ARE AMERICANS NOT SERIOUS ENOUGH? I read some years ago an article by an American lady who had lived for a long period in Greece. She said that Greeks tend not to trust Americans because they smile too much. In their view, a serious, trustworthy man rarely smiles. I thought of that yesterday when I read this review by Thomas Meaney (December 11 Wall Street Journal) of a new edition of two books by George Santayana. Meaney summarizes Santayana as saying that when the Puritans came to America, “their material success outpaced their theological pessimism.” The consequence was that “their certainty about man’s fallen nature gave way to a mild-mannered faith in human progress.” Santayana says: “If you told the modern American that he is totally depraved, he would think you were joking, as he himself usually is.” Google books has the quote here (at page 153). Nearby pages have Santayana’s elaboration on the argument, including his assertion on page 152 that “[Americans] remained helpful out of good sense and good will rather than scrupulous adherence to any fixed principles.” Kids, when you see a wise-cracking American in a movie, there is a way in which he (or she) is representative of America and its history.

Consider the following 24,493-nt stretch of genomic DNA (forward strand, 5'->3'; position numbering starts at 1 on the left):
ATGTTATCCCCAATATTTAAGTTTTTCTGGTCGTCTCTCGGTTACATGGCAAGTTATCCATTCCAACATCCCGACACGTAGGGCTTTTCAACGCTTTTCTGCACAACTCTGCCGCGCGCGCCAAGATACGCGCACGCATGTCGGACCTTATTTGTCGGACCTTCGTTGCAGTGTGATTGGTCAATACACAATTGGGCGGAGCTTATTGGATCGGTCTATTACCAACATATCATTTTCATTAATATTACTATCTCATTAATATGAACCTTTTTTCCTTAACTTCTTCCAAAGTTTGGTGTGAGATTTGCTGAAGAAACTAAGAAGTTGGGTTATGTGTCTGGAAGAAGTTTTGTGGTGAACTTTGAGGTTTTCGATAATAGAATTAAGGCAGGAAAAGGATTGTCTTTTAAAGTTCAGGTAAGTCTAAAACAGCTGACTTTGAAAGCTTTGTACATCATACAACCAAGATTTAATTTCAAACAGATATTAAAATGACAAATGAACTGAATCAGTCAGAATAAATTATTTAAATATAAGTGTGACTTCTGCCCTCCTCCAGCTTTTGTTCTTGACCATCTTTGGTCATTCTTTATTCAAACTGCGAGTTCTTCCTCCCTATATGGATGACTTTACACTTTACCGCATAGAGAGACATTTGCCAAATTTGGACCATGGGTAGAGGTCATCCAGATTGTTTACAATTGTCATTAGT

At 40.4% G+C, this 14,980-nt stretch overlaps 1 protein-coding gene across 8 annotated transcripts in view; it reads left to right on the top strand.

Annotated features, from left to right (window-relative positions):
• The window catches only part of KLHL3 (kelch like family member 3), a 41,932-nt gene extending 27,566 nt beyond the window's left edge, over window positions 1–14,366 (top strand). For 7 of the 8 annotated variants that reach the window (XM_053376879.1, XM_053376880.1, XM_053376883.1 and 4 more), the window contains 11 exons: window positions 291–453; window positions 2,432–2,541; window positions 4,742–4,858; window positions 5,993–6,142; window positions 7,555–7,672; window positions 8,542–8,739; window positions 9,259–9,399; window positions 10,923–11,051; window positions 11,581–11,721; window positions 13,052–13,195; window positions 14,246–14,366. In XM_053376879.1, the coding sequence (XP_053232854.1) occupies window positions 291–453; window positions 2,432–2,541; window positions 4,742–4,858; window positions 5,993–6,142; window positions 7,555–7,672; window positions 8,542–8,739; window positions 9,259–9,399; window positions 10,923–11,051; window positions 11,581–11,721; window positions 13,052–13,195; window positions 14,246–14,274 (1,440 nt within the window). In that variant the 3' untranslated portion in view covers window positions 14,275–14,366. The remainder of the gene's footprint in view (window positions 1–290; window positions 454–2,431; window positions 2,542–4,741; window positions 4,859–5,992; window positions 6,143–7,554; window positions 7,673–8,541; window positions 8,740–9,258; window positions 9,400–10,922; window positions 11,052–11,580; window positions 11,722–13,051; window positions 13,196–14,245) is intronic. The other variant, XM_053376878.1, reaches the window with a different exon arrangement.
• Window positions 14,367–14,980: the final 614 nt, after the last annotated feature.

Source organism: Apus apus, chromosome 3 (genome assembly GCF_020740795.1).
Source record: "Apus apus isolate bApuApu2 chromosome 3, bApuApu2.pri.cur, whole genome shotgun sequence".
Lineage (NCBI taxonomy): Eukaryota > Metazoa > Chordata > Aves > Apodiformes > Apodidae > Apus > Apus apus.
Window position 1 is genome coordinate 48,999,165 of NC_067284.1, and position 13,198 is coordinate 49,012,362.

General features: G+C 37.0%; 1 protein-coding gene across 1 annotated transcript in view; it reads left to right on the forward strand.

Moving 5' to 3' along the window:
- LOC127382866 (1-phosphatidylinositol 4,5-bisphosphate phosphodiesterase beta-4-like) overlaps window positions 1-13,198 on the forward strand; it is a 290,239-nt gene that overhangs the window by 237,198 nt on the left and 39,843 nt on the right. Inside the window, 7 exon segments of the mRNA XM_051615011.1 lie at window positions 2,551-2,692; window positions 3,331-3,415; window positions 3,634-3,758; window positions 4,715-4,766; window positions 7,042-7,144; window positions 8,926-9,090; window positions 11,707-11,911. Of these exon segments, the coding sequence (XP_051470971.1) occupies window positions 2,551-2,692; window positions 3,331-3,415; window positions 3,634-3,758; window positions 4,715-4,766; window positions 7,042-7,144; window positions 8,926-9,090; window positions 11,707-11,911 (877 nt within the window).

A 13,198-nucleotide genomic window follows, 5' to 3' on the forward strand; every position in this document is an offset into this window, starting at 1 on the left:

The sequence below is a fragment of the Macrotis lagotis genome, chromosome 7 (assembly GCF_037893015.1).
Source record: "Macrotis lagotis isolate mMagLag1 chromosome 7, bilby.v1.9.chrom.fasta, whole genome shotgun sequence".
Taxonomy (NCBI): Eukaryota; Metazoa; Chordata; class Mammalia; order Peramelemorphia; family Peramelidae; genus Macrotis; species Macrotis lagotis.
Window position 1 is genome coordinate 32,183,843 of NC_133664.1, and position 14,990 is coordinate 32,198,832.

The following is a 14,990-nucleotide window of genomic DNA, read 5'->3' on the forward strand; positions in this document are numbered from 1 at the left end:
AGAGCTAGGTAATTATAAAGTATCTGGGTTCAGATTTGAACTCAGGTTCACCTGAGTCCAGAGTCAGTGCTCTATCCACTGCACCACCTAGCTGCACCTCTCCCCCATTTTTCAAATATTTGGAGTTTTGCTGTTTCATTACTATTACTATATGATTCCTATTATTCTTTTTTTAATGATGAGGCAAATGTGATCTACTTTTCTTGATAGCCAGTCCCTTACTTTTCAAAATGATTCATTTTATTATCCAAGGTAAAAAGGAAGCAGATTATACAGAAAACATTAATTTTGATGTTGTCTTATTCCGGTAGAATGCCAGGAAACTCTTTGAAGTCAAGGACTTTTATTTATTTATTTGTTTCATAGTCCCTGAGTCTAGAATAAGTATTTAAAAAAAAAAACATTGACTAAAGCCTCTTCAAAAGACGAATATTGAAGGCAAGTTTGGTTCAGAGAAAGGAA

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  1. Maynard Barnes says:

    Thanks for pointing me to this WSJ review. W.H. Auden says somewhere that American faces aren’t as ravaged by time as European ones — Santayana helps you understand why.

  2. Philip says:

    Thanks. Auden’s comment means more to me because he spent so much time in both England and America and because I think of Auden’s face as ravaged by time.

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